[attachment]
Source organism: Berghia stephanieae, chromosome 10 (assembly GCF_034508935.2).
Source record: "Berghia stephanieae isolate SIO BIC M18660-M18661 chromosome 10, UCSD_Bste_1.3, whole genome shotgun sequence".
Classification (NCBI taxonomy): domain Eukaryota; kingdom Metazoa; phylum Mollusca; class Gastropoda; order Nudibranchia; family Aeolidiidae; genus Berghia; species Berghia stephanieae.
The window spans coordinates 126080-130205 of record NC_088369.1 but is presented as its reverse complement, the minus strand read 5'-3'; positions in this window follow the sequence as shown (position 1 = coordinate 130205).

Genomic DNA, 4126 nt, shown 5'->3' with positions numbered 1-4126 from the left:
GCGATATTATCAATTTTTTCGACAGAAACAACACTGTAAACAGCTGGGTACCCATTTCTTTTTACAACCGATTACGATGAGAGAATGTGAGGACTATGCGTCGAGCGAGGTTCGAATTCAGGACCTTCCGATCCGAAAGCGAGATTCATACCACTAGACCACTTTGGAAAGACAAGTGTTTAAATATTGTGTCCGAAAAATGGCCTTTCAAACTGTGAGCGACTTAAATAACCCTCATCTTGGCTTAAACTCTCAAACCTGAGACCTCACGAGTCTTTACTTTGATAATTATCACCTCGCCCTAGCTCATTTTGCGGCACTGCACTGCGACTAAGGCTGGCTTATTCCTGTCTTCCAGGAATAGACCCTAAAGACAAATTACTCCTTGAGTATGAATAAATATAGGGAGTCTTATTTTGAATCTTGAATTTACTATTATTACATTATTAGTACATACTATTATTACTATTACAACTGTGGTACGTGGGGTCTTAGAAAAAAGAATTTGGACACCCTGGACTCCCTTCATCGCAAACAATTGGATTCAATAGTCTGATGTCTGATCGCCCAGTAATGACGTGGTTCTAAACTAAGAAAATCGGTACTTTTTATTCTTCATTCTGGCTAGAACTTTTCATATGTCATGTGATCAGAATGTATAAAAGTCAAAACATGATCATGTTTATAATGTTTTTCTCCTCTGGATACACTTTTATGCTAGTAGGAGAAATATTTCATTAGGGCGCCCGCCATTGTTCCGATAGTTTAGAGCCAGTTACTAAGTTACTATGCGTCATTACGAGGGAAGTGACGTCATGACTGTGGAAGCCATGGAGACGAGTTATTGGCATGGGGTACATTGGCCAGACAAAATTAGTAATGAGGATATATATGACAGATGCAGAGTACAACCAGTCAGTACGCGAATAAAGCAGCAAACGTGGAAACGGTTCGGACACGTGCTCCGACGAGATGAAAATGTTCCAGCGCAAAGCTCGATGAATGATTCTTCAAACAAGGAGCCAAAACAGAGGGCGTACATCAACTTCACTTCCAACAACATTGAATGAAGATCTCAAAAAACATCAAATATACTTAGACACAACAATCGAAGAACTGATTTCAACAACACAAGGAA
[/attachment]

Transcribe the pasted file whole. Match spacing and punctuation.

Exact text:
Source organism: Berghia stephanieae, chromosome 10 (assembly GCF_034508935.2).
Source record: "Berghia stephanieae isolate SIO BIC M18660-M18661 chromosome 10, UCSD_Bste_1.3, whole genome shotgun sequence".
Classification (NCBI taxonomy): domain Eukaryota; kingdom Metazoa; phylum Mollusca; class Gastropoda; order Nudibranchia; family Aeolidiidae; genus Berghia; species Berghia stephanieae.
The window spans coordinates 126080-130205 of record NC_088369.1 but is presented as its reverse complement, the minus strand read 5'-3'; positions in this window follow the sequence as shown (position 1 = coordinate 130205).

Genomic DNA, 4126 nt, shown 5'->3' with positions numbered 1-4126 from the left:
GCGATATTATCAATTTTTTCGACAGAAACAACACTGTAAACAGCTGGGTACCCATTTCTTTTTACAACCGATTACGATGAGAGAATGTGAGGACTATGCGTCGAGCGAGGTTCGAATTCAGGACCTTCCGATCCGAAAGCGAGATTCATACCACTAGACCACTTTGGAAAGACAAGTGTTTAAATATTGTGTCCGAAAAATGGCCTTTCAAACTGTGAGCGACTTAAATAACCCTCATCTTGGCTTAAACTCTCAAACCTGAGACCTCACGAGTCTTTACTTTGATAATTATCACCTCGCCCTAGCTCATTTTGCGGCACTGCACTGCGACTAAGGCTGGCTTATTCCTGTCTTCCAGGAATAGACCCTAAAGACAAATTACTCCTTGAGTATGAATAAATATAGGGAGTCTTATTTTGAATCTTGAATTTACTATTATTACATTATTAGTACATACTATTATTACTATTACAACTGTGGTACGTGGGGTCTTAGAAAAAAGAATTTGGACACCCTGGACTCCCTTCATCGCAAACAATTGGATTCAATAGTCTGATGTCTGATCGCCCAGTAATGACGTGGTTCTAAACTAAGAAAATCGGTACTTTTTATTCTTCATTCTGGCTAGAACTTTTCATATGTCATGTGATCAGAATGTATAAAAGTCAAAACATGATCATGTTTATAATGTTTTTCTCCTCTGGATACACTTTTATGCTAGTAGGAGAAATATTTCATTAGGGCGCCCGCCATTGTTCCGATAGTTTAGAGCCAGTTACTAAGTTACTATGCGTCATTACGAGGGAAGTGACGTCATGACTGTGGAAGCCATGGAGACGAGTTATTGGCATGGGGTACATTGGCCAGACAAAATTAGTAATGAGGATATATATGACAGATGCAGAGTACAACCAGTCAGTACGCGAATAAAGCAGCAAACGTGGAAACGGTTCGGACACGTGCTCCGACGAGATGAAAATGTTCCAGCGCAAAGCTCGATGAATGATTCTTCAAACAAGGAGCCAAAACAGAGGGCGTACATCAACTTCACTTCCAACAACATTGAATGAAGATCTCAAAAAACATCAAATATACTTAGACACAACAATCGAAGAACTGATTTCAACAACACAAGGAA